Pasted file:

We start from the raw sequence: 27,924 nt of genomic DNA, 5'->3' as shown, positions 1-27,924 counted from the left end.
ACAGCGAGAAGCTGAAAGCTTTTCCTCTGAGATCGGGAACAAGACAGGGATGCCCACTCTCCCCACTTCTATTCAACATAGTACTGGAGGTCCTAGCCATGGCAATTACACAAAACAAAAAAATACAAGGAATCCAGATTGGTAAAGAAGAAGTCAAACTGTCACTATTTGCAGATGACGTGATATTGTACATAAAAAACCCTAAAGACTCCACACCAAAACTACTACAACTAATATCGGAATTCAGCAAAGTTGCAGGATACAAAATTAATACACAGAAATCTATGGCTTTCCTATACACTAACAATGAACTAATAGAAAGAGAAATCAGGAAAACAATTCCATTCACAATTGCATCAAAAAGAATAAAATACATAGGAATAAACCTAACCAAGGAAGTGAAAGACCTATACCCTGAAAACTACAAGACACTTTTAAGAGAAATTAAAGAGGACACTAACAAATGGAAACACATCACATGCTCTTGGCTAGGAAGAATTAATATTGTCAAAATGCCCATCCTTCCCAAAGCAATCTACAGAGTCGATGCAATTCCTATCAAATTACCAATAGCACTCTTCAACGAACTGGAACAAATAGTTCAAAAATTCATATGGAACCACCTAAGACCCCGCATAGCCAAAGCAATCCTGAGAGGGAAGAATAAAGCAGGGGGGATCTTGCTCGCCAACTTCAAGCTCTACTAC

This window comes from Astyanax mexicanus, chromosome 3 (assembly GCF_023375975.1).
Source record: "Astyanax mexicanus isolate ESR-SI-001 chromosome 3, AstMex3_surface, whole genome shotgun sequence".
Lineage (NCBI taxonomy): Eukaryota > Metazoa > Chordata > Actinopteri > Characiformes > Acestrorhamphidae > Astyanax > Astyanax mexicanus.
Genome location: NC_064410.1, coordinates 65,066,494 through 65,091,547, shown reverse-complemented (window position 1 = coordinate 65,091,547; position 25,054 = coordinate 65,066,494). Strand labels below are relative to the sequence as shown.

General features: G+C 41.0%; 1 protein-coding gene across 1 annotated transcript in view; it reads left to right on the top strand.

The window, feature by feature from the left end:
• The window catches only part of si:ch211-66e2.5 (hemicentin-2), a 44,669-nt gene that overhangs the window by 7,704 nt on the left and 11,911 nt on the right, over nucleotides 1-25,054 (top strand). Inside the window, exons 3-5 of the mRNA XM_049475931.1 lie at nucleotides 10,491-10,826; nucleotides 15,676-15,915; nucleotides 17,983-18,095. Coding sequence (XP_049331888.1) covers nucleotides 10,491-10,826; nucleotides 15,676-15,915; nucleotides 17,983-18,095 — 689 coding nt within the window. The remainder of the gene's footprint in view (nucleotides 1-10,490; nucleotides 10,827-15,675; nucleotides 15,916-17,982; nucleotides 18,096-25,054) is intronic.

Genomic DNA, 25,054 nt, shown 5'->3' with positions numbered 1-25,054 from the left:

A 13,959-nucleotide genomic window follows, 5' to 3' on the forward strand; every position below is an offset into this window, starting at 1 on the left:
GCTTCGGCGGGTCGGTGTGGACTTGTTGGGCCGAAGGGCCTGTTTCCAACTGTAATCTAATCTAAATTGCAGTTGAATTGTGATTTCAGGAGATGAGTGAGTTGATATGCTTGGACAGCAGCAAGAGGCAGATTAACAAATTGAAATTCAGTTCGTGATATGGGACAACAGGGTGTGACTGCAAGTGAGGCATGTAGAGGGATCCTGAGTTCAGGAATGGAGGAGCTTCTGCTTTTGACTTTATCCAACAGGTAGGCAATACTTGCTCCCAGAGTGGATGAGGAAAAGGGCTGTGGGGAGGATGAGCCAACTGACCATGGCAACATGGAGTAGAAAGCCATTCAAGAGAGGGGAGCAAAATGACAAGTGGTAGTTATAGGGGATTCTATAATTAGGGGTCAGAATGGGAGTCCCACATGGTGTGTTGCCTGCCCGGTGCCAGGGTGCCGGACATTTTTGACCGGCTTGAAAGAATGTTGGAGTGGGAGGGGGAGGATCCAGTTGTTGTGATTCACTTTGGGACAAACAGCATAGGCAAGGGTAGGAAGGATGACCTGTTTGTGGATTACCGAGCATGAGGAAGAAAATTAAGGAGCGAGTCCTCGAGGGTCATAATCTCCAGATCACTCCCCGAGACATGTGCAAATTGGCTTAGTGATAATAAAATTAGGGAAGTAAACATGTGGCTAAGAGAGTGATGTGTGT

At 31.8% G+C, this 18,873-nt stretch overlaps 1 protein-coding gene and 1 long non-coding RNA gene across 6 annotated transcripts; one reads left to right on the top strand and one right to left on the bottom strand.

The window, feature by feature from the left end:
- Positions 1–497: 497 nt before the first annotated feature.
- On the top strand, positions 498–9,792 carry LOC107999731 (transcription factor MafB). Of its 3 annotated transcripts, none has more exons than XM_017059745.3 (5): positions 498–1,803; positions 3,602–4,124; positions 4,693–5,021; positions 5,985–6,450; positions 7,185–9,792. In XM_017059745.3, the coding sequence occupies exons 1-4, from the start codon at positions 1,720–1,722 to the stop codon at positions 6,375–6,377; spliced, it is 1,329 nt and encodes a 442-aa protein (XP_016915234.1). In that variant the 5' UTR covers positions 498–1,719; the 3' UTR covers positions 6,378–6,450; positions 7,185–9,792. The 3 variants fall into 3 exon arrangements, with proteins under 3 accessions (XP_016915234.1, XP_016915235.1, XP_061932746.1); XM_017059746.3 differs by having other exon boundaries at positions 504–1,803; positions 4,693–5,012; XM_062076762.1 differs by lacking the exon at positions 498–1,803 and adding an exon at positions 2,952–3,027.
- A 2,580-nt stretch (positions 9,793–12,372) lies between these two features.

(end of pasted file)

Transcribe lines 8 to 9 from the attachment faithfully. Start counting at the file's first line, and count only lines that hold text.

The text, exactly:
The window, feature by feature from the left end:
• The window catches only part of si:ch211-66e2.5 (hemicentin-2), a 44,669-nt gene that overhangs the window by 7,704 nt on the left and 11,911 nt on the right, over nucleotides 1-25,054 (top strand). Inside the window, exons 3-5 of the mRNA XM_049475931.1 lie at nucleotides 10,491-10,826; nucleotides 15,676-15,915; nucleotides 17,983-18,095. Coding sequence (XP_049331888.1) covers nucleotides 10,491-10,826; nucleotides 15,676-15,915; nucleotides 17,983-18,095 — 689 coding nt within the window. The remainder of the gene's footprint in view (nucleotides 1-10,490; nucleotides 10,827-15,675; nucleotides 15,916-17,982; nucleotides 18,096-25,054) is intronic.